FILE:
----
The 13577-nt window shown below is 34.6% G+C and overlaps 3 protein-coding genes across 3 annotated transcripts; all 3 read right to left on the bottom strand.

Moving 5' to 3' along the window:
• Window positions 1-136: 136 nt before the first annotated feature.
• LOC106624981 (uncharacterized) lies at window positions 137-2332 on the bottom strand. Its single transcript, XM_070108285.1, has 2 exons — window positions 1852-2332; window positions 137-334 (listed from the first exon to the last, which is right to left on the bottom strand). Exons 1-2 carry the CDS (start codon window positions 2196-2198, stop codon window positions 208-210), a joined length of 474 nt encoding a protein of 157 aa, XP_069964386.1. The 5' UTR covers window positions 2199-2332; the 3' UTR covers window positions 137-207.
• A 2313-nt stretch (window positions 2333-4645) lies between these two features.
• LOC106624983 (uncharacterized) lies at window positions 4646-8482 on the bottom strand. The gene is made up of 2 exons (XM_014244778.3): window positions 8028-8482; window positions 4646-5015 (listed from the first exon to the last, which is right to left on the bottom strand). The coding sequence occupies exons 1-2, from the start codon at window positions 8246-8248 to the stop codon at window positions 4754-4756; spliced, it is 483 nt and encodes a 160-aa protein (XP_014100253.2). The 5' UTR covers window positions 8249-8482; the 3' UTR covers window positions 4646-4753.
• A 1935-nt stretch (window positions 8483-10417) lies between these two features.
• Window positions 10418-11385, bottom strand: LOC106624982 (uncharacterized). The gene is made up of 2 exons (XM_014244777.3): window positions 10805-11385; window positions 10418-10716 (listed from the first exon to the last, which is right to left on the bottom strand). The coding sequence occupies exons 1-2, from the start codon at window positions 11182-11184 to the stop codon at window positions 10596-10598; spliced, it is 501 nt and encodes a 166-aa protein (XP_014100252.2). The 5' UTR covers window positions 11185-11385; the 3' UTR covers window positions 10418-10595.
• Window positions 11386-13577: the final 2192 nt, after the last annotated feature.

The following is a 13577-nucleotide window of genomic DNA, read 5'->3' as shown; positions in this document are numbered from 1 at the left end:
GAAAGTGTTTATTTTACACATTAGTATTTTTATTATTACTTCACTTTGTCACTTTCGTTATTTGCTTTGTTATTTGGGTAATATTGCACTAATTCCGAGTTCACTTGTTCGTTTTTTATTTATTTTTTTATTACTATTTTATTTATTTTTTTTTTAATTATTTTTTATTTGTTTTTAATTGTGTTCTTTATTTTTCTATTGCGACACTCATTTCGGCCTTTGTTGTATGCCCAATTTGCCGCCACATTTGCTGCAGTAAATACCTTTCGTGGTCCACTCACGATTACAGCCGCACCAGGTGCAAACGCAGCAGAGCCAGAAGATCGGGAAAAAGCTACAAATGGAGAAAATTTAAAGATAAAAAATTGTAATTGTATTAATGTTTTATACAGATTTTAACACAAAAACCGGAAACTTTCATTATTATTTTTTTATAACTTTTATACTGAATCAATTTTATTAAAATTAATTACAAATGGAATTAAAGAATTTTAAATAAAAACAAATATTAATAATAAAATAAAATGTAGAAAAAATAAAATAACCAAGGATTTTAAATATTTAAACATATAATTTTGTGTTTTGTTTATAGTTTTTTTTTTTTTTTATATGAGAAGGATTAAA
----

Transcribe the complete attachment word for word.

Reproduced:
The 13577-nt window shown below is 34.6% G+C and overlaps 3 protein-coding genes across 3 annotated transcripts; all 3 read right to left on the bottom strand.

Moving 5' to 3' along the window:
• Window positions 1-136: 136 nt before the first annotated feature.
• LOC106624981 (uncharacterized) lies at window positions 137-2332 on the bottom strand. Its single transcript, XM_070108285.1, has 2 exons — window positions 1852-2332; window positions 137-334 (listed from the first exon to the last, which is right to left on the bottom strand). Exons 1-2 carry the CDS (start codon window positions 2196-2198, stop codon window positions 208-210), a joined length of 474 nt encoding a protein of 157 aa, XP_069964386.1. The 5' UTR covers window positions 2199-2332; the 3' UTR covers window positions 137-207.
• A 2313-nt stretch (window positions 2333-4645) lies between these two features.
• LOC106624983 (uncharacterized) lies at window positions 4646-8482 on the bottom strand. The gene is made up of 2 exons (XM_014244778.3): window positions 8028-8482; window positions 4646-5015 (listed from the first exon to the last, which is right to left on the bottom strand). The coding sequence occupies exons 1-2, from the start codon at window positions 8246-8248 to the stop codon at window positions 4754-4756; spliced, it is 483 nt and encodes a 160-aa protein (XP_014100253.2). The 5' UTR covers window positions 8249-8482; the 3' UTR covers window positions 4646-4753.
• A 1935-nt stretch (window positions 8483-10417) lies between these two features.
• Window positions 10418-11385, bottom strand: LOC106624982 (uncharacterized). The gene is made up of 2 exons (XM_014244777.3): window positions 10805-11385; window positions 10418-10716 (listed from the first exon to the last, which is right to left on the bottom strand). The coding sequence occupies exons 1-2, from the start codon at window positions 11182-11184 to the stop codon at window positions 10596-10598; spliced, it is 501 nt and encodes a 166-aa protein (XP_014100252.2). The 5' UTR covers window positions 11185-11385; the 3' UTR covers window positions 10418-10595.
• Window positions 11386-13577: the final 2192 nt, after the last annotated feature.

The following is a 13577-nucleotide window of genomic DNA, read 5'->3' as shown; positions in this document are numbered from 1 at the left end:
GAAAGTGTTTATTTTACACATTAGTATTTTTATTATTACTTCACTTTGTCACTTTCGTTATTTGCTTTGTTATTTGGGTAATATTGCACTAATTCCGAGTTCACTTGTTCGTTTTTTATTTATTTTTTTATTACTATTTTATTTATTTTTTTTTTAATTATTTTTTATTTGTTTTTAATTGTGTTCTTTATTTTTCTATTGCGACACTCATTTCGGCCTTTGTTGTATGCCCAATTTGCCGCCACATTTGCTGCAGTAAATACCTTTCGTGGTCCACTCACGATTACAGCCGCACCAGGTGCAAACGCAGCAGAGCCAGAAGATCGGGAAAAAGCTACAAATGGAGAAAATTTAAAGATAAAAAATTGTAATTGTATTAATGTTTTATACAGATTTTAACACAAAAACCGGAAACTTTCATTATTATTTTTTTATAACTTTTATACTGAATCAATTTTATTAAAATTAATTACAAATGGAATTAAAGAATTTTAAATAAAAACAAATATTAATAATAAAATAAAATGTAGAAAAAATAAAATAACCAAGGATTTTAAATATTTAAACATATAATTTTGTGTTTTGTTTATAGTTTTTTTTTTTTTTTATATGAGAAGGATTAAA